MyLittleEye Senior Member Joined: 7 Jun 2013 Posts: 1 Location: Kew Gardens Expertise: Just starting
Posted Fri Jun 7, 2013, 6:55am Subject: KEW - Ethiopia - Climate Change In The Forgotten Home of Coffee -
Climate Change In The Forgotten Home of Coffee
I've recently returned from an expedition with the UK's Royal Botanic Gardens Kew investigating the potential effects of climate change on Ethiopia's coffee industry. I hope you don't mind me promoting it here; it seems the right place and I feel sure the issue concerns Coffee enthusiasts everywhere so please stop by...
alnica Senior Member Joined: 28 Feb 2010 Posts: 84 Location: Nicaragua Expertise: I love coffee
Espresso: Vivaldi II Grinder: Baratza Vario, Porlex Mini Drip: Hario V60
Posted Fri Jun 7, 2013, 7:41pm Subject: Re: KEW - Ethiopia - Climate Change In The Forgotten Home of Coffee -
I think it's generally accepted (though potentially not so generally in the US) that climate change is already and will continue to have big impacts on agricultural production, and that countries in the South will bear in the brunt of this, given the general lack of capacity, technology and knowledge of smallholders who represent the vast majority of farmers in these countries. Coffee is no exception to this phenomenon.
Initial climate modelling carried out in Central America, where a fair amount of the world's quality Arabica coffee currently comes from, shows that as temperatures continue to rise, farmers will be pushed towards higher grounds (which is often precisely where these countries' only remaining forest cover lies) in search of more suitable climate conditions for coffee cultivation. In the particular case of Nicaragua, the big problem is that there isn't much higher to go (Nicaragua has the lowest peaks of all Latin American coffee production countries from Mexico down to Colombia, Peru and so on). This means that much of the coffee industry - the country's biggest export earner - will effectively be all but wiped out over the next 30-40 years, with quality production limited to a couple of pockets of high altitude areas, representing less than 20% of areas where quality coffee is currently produced... Adaptation strategies are vital.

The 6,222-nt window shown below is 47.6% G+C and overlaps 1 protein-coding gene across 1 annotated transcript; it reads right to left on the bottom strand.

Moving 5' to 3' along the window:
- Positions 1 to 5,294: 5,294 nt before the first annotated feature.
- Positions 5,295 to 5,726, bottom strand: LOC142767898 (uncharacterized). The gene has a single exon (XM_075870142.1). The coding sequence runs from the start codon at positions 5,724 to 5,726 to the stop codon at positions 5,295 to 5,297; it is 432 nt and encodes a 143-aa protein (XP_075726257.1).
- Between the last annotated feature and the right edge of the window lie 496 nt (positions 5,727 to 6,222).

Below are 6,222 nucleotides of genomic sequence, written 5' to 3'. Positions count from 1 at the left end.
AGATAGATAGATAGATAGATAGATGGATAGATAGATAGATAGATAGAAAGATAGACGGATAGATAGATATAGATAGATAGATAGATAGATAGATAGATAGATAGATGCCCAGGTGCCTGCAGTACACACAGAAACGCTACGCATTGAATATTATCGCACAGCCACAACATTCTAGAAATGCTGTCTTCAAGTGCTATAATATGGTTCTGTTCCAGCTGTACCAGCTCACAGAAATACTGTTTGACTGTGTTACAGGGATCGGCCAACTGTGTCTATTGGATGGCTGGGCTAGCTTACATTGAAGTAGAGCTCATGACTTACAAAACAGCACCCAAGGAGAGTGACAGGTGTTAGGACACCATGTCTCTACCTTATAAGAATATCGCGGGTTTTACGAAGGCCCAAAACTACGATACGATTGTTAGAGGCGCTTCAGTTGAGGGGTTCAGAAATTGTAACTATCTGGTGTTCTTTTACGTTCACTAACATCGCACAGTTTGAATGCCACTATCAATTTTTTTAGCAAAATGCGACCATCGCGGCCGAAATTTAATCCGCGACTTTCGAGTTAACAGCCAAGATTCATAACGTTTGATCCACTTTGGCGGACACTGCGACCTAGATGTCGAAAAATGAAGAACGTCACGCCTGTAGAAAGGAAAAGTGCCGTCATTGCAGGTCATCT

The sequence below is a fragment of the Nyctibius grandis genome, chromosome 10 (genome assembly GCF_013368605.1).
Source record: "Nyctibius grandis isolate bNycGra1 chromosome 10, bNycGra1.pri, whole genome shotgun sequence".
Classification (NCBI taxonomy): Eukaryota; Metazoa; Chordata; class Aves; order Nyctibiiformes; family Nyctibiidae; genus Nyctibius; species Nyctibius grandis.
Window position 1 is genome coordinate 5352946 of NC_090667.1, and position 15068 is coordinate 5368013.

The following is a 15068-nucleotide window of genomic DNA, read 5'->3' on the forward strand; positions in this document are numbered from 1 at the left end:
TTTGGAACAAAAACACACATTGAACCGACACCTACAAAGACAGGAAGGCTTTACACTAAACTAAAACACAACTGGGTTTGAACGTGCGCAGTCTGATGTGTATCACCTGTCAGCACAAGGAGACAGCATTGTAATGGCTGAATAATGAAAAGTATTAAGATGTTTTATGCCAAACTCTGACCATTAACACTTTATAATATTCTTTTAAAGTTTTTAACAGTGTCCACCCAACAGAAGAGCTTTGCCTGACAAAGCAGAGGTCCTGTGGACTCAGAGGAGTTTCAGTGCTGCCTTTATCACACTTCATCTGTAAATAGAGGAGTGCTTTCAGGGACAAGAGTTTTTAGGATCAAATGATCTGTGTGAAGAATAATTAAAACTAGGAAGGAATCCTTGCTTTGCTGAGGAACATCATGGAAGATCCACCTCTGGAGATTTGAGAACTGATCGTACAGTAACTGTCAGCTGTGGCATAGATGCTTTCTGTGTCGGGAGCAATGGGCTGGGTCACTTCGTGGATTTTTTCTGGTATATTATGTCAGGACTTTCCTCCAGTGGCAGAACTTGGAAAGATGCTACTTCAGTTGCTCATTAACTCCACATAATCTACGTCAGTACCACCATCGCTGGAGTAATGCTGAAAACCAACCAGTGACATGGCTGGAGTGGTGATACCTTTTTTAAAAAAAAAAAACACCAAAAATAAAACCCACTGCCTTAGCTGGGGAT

I'm not sure there is any need to worry about global supplies (Robusta will not be affected in the same way) as I think that by the same measure, in countries with higher altitudes, as climate conditions change here, previously unsuitable areas due to frosts will gradually offer potential for growing coffee. But here too, strengthening smallholder adaptive capacity is vital.
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